UCLA produced more Peace Corps volunteers in 2013 than any other college or university in California, according to annual rankings released Feb. 11 by the international service organization. The campus also retained its No. 6 spot among large schools nationwide for the fourth consecutive year, with 67 alumni currently volunteering around the world.
Since the Peace Corps was founded in 1961, 1,910 Bruin alumni have traveled abroad to serve as volunteers, making UCLA seventh among the all-time highest volunteer-producing schools.
"The University of California, Los Angeles, has ranked among the top colleges and universities producing volunteers for more than 10 years," said Janet Allen, the West Coast regional manager of the Peace Corps. "We applaud and thank UCLA for its continued commitment to developing globally minded individuals who answer the call to promote world peace and friendship."
UC Berkeley followed UCLA nationally this year, at No.7, with 66 volunteers. In total, six UC campuses were ranked on the list of the top 25 large universities. The complete 2014 rankings of the top 25 schools in each undergraduate category is available here.
The Peace Corps sends Americans abroad to tackle the most pressing needs of people around the world. Volunteers work at the grassroots level with local governments, schools, communities, small businesses and entrepreneurs to develop sustainable solutions that address challenges in education, health, economic development, agriculture, environment and youth development.
UCLA and the Peace Corps share an important history. The first cohorts of volunteers were trained at the Westwood campus in the 1960s, and both the university and the corps have long been dedicated to creating a new generation of globally competent and service-minded individuals. (Watch a video about UCLA's historical connection to the Peace Corps, and read an article and watch a video highlighting UCLA's celebration of the 50th anniversary of the Peace Corps in 2011.)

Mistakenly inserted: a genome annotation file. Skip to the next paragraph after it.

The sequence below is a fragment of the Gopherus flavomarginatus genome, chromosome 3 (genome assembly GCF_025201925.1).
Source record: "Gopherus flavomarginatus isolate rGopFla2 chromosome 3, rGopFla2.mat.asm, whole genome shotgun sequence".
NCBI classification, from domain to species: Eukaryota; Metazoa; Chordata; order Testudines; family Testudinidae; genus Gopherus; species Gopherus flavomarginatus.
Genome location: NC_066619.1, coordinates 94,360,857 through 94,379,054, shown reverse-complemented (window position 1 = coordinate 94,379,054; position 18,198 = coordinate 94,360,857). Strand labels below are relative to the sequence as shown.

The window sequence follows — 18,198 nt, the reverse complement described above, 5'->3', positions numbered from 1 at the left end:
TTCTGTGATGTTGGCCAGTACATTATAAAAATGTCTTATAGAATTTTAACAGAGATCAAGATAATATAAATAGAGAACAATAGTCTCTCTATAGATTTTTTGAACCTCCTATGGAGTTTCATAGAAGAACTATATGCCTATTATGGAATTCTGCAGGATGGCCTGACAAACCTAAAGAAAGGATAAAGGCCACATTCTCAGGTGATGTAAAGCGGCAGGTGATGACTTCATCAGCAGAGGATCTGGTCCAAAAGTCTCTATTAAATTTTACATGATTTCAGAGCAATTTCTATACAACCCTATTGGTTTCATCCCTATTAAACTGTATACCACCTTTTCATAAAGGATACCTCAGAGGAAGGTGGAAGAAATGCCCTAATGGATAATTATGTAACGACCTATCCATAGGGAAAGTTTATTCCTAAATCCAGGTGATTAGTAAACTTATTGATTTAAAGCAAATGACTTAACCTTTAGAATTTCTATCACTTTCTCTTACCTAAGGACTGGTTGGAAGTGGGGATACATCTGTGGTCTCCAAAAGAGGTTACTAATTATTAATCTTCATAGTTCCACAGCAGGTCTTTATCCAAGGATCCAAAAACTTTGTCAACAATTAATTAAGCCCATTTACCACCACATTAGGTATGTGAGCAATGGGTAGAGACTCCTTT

Genevieve Low, a graduate of UCLA, currently serves as an education volunteer in Mongolia. She attributes a significant part of her success in the Peace Corps to her time at UCLA.
"My major and chosen career path definitely helped prepare me for Peace Corps service," she said. "International Development is an interdepartmental major, which means I took advanced classes from several different departments: political science, history, anthropology, sociology. Taking these different types of classes has helped me adjust to life in Mongolia, in that I can look at things — culture, politics, economics — from different perspectives."
When volunteers return home, they bring with them knowledge and experiences that not only help to strengthen international ties but that increase the United States' global competitiveness.
"The same passion that launched the Peace Corps more than 50 years ago fuels progress in developing countries today thanks to the leadership and creativity that college graduates bring to their Peace Corps service," said Carrie Hessler-Radelet, acting director of the Peace Corps. "The unique Peace Corps experience helps recent graduates cultivate highly sought-after skills that will launch their careers in today's global economy."